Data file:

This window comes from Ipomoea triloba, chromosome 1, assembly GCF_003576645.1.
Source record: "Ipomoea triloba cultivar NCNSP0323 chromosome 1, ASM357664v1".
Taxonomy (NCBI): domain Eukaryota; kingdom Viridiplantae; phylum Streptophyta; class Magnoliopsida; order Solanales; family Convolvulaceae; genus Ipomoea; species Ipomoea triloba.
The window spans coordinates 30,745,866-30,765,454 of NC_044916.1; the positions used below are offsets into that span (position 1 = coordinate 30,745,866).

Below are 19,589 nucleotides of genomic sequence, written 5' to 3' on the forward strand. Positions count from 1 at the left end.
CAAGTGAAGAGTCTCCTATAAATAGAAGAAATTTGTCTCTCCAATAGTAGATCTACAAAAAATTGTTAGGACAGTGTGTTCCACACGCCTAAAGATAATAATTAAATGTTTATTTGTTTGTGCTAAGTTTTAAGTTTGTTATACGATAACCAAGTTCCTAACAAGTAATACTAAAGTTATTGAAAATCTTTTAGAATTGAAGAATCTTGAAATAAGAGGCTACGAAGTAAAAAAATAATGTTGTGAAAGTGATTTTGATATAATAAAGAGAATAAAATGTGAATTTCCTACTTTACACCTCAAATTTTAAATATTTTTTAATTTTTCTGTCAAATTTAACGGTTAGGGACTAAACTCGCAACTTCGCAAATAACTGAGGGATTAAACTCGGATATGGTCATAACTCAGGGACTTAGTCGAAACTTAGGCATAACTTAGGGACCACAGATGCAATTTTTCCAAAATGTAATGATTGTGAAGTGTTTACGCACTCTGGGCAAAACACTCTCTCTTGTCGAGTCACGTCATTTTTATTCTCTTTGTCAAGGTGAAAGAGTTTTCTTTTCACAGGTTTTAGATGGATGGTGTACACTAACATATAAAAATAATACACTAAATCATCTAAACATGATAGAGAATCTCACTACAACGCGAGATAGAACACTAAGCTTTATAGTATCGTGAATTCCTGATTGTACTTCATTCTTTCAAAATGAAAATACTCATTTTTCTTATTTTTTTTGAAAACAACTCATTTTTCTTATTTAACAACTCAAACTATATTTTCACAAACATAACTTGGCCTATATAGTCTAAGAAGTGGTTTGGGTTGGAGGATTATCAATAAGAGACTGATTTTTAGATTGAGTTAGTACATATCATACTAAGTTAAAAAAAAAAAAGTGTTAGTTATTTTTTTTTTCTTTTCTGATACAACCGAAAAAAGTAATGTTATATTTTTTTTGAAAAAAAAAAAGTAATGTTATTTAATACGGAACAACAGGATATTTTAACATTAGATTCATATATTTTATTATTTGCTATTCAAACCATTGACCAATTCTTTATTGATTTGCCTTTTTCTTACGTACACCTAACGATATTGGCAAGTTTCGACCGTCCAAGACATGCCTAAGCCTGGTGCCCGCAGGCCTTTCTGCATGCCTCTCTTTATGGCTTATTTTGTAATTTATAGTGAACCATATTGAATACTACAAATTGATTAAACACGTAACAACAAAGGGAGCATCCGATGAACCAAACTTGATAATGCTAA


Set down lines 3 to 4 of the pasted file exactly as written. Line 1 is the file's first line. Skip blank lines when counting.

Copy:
Taxonomy (NCBI): domain Eukaryota; kingdom Viridiplantae; phylum Streptophyta; class Magnoliopsida; order Solanales; family Convolvulaceae; genus Ipomoea; species Ipomoea triloba.
The window spans coordinates 30,745,866-30,765,454 of NC_044916.1; the positions used below are offsets into that span (position 1 = coordinate 30,745,866).